Theme: Dialects of Germanic Languages and Standard German Languages
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Theme: Dialects of Germanic Languages and Standard German Languages.
Task on the topic.
1.What kind of dialects are there in Germany?
2.What does the term"Standard German"mean.
3. What do you know about the written system of Germanic language?
4.What language is Danish derived from?
1) The term "German" could be described as " The ancestor of all West Germanic languages excluding the Anglo-Frisian group".Only Low German dialects and the Dutch language are the closest related languages to the"German". These languages didn't participate in the High German consonant shift.
All German dialects belong to the dialect continuum of High German and Low German (Piatt) languages.
In the past there was a dialect continuum of all the continental West Germanic languages because nearly any pair of neighboring dialects were perfectly mutually intelligible.
Distribution of the native speakers of major continental West Germanic dialects today.The dialect continuum of the continental West Germanic languages is typically divided Low Germanic languages and High Germanic languages.
Low Germanic/Low German.Low Germanic is defined as the verities that were not affected by the High German consonant shift.They consist of two subgroups,Low Franconian and Low German.Low Franconian includes Dutch and Afrikaans,spoken primarily in the Netherlands, Belgium, Suriname and South Africa,Low German includes dialects spoken primarily in the German Lowlands and in the Eastern Netherlands. The Low German varieties (spoken on German territory) are considered dialects of the German language by some,but a separate language by others, the Low Franconian varieties are not considered a part of the German language.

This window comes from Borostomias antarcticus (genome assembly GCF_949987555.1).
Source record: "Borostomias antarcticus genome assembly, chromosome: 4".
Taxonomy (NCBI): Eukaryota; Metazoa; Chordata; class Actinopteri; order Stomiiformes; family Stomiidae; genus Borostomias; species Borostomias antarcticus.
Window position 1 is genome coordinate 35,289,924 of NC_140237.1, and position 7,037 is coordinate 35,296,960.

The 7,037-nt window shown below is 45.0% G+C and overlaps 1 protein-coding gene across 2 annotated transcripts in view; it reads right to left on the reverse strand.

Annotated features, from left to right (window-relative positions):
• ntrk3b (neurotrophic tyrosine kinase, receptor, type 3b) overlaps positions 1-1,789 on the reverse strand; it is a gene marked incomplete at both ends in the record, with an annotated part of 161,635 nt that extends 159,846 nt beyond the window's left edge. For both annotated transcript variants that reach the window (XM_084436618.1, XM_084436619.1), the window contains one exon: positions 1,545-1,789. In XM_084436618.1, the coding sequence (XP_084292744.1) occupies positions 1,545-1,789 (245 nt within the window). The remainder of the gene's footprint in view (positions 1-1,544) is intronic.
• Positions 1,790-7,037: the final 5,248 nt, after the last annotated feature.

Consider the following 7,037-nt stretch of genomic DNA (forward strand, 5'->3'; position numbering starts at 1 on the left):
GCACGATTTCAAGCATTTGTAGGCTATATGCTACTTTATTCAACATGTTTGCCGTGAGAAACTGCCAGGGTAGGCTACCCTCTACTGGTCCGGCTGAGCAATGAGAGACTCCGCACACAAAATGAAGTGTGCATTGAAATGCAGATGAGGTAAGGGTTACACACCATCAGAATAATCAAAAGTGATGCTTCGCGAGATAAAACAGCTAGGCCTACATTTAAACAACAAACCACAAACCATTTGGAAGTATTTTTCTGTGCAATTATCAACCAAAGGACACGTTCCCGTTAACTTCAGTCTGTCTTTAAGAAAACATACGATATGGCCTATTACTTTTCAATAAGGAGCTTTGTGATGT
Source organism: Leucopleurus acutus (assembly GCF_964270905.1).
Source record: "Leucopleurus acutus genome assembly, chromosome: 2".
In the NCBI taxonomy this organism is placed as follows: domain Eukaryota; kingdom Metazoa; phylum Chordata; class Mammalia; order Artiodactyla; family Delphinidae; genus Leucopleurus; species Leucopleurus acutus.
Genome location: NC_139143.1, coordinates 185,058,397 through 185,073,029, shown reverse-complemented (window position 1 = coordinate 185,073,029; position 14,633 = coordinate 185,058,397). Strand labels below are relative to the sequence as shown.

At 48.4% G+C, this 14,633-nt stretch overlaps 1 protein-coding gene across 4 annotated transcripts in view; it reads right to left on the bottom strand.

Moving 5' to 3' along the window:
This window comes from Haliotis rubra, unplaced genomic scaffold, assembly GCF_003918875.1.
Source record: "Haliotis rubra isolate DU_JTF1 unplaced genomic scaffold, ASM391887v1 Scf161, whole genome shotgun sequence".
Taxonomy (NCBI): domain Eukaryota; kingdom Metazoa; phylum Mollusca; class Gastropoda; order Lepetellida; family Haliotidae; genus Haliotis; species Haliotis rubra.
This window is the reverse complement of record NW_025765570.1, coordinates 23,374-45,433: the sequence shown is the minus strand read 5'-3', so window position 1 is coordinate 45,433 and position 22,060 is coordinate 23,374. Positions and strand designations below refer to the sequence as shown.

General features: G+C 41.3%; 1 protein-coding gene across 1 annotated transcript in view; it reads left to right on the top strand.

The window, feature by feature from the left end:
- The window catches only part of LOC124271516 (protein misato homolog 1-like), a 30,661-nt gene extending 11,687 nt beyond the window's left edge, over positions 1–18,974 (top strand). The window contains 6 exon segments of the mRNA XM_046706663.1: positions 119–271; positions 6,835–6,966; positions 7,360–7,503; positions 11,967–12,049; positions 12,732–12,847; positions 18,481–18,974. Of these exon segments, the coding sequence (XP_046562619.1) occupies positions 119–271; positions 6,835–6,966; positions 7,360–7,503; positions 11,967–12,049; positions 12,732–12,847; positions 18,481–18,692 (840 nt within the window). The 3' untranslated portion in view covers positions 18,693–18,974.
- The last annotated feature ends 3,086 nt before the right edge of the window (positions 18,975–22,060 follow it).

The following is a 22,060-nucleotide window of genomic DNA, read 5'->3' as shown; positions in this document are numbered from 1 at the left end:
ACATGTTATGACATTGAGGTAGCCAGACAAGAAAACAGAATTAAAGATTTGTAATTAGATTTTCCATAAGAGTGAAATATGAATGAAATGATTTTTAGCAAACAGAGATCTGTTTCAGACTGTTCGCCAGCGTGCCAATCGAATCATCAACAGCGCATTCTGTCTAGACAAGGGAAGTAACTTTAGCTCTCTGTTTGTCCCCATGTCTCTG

High Germanic/High German.High Germanic is divided into Central German and Upper German, Central German dialects include Ripuarian,MoselleFranconian ,Rhine Franconian, Hessian,Thuringian and Upper Saxon. It is spoken in the south eastern Netherlands, eastern Belgium, Luxembourg, parts of France and in Germany approximately between the River Main and the southern edge of the Lowlands.Modern Standard German is mostly based on Central German, but it should be noted that the usual German term for modern Standard German is Hochdeutsch, that is High German.
2)In German linguistics,only the traditional regional varieties are called dialects, not the different varieties of Standard German. Standard German has originated not as traditional dialect of specific region , but as a written language.In major cities of Germany and extent in Vienna traditional regional dialects have been replaced by Standard German.Standard German differs regionally, especially in vocabulary and pronunciation and even grammar.
3) German is written using the Latin alphabet.In addition, to the 26 standard letters, German has three vowels with Umlaut, namely a,o and ii,as well as a special symbol for"as", the Es/.ett or Scharfe S(Sharp"s")J.In additional German spelling,/1replaces inseparable"ss"before consonants,word-, or partial- word- endings, while it appears only after long vowels it diphthongs in reform spelling, that is.in places, where it originally replaced sz.fiis not used at all in Switzerland.
Until the early 20 th century German was most printed in blackletter typefaces ( mostly in Iraktur but also in Schwabacher ) and written in corresponding handwriting ( for example Kurrent and Siittetline).These variants of the Latin alphabet are very different from the serif or sans serif antiqua typefaces and used today , and particularly the handwritten forms are difficult for the untrained to read.The printed forms however are claimed by some to be actually more readable when used for printing Germanic languages.The Nazis initially promoted Fraktur and Schwabacher since they were considered Aryan, although they later abolished them in 1941 by claiming that these letters were Jewish.
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